Shrimps: the benefits and harm

Shrimps: the benefits and harm

Shrimps belong to the category of seafood delicacies and are a frequent guest at festive tables. Salads, soups, sauces, sandwiches, hot and cold snacks - this is not a complete list of dishes that can be prepared based on them. However, you should not get involved in them, because shrimp can bring not only benefit but also harm to the human body.

What are the benefits of shrimp

Like many seafood, shrimp contain a lot of useful substances. These include, in particular, vitamins A, B, C, E and PP, as well as a huge number of macro- and micronutrients, including calcium, sodium, molybdenum, iron, phosphorus, potassium, copper, zinc, magnesium, sulfur, iodine, chromium, cobalt, fluorine and nickel. Thus, a small portion of shrimp can provide an adult’s daily need for components that are necessary for the proper and normal functioning of his body. It should be borne in mind that 100 g of shrimp contain only 87 kilocalories, so they belong to the category of dietary products that contribute to the fight against overweight.

By themselves, shrimp have a very beneficial effect on the human body, allowing you to improve immunity, stabilize hormones and restore metabolism. In addition, they are an indispensable source of important microcomponents, which in this seafood contains almost 50 times more than in meat. Due to the protein content, shrimp are a versatile building material that promotes the growth of muscle and bone system. It is also worth noting that they have a beneficial effect on the endocrine system, help the body get rid of toxins, stimulate blood circulation and even have antioxidant properties, contributing to the activation of regeneration processes. Shrimps are also a group of hypoallergenic products, so they can be safely used by people with increased sensitivity to seafood and small children. The latter are even advised to introduce shrimps in the diet for colds or viral diseases in order to help the body overcome the disease as soon as possible. Shrimp are 2% fat, 0.8% carbohydrate and 19.8% protein. Therefore, even 100-150 g of this product is quite enough to easily satisfy the feeling of hunger. True, there is enough of such food for a while, and within an hour the person again feels a feeling of hunger. This is the main danger of shrimps, since if you eat them constantly and in large portions, then an oversaturation of the body with vitamins and trace elements may occur, which, in turn, will lead to violations of various internal processes. Therefore, those who love this type of seafood, you must include it in the menu no more than 1-2 times a week, complementing other dishes so that the food is full and balanced.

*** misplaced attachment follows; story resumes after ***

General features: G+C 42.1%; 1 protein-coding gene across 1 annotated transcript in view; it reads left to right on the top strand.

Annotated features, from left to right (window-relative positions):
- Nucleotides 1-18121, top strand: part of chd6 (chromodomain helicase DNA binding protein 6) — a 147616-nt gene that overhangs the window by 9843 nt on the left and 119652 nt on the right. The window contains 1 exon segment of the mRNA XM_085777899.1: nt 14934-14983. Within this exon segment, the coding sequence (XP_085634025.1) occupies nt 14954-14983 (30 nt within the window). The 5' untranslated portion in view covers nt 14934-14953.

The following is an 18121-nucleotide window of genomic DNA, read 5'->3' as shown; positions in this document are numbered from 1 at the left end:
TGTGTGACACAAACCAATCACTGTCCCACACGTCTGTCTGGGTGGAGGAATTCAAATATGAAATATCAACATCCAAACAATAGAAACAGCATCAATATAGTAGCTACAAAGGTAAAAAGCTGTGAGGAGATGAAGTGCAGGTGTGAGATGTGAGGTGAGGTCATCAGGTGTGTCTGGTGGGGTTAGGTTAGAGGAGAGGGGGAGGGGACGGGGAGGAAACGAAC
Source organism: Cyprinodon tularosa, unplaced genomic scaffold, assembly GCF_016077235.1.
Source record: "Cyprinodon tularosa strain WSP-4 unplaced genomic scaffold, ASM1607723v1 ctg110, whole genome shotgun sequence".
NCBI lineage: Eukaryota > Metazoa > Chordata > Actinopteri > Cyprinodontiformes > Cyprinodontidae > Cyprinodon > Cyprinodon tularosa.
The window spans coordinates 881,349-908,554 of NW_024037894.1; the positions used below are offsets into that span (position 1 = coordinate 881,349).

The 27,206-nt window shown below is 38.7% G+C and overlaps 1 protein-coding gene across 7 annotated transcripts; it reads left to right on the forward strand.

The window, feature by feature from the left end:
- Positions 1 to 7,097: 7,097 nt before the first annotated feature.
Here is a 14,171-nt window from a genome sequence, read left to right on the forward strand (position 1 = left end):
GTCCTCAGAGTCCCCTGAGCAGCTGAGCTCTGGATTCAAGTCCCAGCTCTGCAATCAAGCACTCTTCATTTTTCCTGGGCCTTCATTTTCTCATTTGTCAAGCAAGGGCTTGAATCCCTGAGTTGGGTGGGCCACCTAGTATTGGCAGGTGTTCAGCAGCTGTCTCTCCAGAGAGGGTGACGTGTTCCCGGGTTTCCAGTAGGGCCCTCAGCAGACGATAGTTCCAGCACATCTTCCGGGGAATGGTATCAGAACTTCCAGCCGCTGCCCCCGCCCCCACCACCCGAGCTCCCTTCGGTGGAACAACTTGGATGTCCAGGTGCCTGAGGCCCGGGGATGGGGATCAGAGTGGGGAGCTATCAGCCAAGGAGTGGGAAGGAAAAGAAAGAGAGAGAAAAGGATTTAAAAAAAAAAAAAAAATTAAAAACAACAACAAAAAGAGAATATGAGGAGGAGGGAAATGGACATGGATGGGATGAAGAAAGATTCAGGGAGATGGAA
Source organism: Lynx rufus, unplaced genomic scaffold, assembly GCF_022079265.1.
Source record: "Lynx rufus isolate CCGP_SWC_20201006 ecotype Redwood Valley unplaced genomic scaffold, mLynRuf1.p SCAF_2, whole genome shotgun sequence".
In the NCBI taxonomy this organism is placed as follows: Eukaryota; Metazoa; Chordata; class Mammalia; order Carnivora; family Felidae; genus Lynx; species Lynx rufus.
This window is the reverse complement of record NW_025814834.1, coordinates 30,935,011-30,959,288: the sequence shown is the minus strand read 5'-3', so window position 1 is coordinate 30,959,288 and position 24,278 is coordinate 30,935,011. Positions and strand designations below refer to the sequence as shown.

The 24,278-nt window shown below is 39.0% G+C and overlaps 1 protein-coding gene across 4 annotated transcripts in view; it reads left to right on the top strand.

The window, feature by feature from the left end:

Damage to shrimp

Shrimps themselves are completely harmless, but do not forget that they have the ability to absorb various harmful substances. It is proven that these marine creatures accumulate radiation, lead, cadmium and mercury, and can also contain all sorts of toxins. In this case, everything depends on the area in which the shrimp were harvested, and how polluted is the environment in which they live. Therefore, in some cases, eating shrimp can cause serious food poisoning. Also, do not forget that this type of seafood with regular inclusion in the diet contributes to the accumulation of heavy metals in the body. Not so long ago, scientists have identified the relationship between the frequent use of shrimp and the development of cancer. Plus, they help reduce sexual activity in men and may even cause impotence. It is worth mentioning separately that some unscrupulous shrimp producers treat them with substances that allow the product to remain fresh for a long time. Such supplements based on antibiotics are far from having the best effect on the health of those who eat such delicacies, and can cause the development of all sorts of ailments, from digestive upset to dysbiosis.

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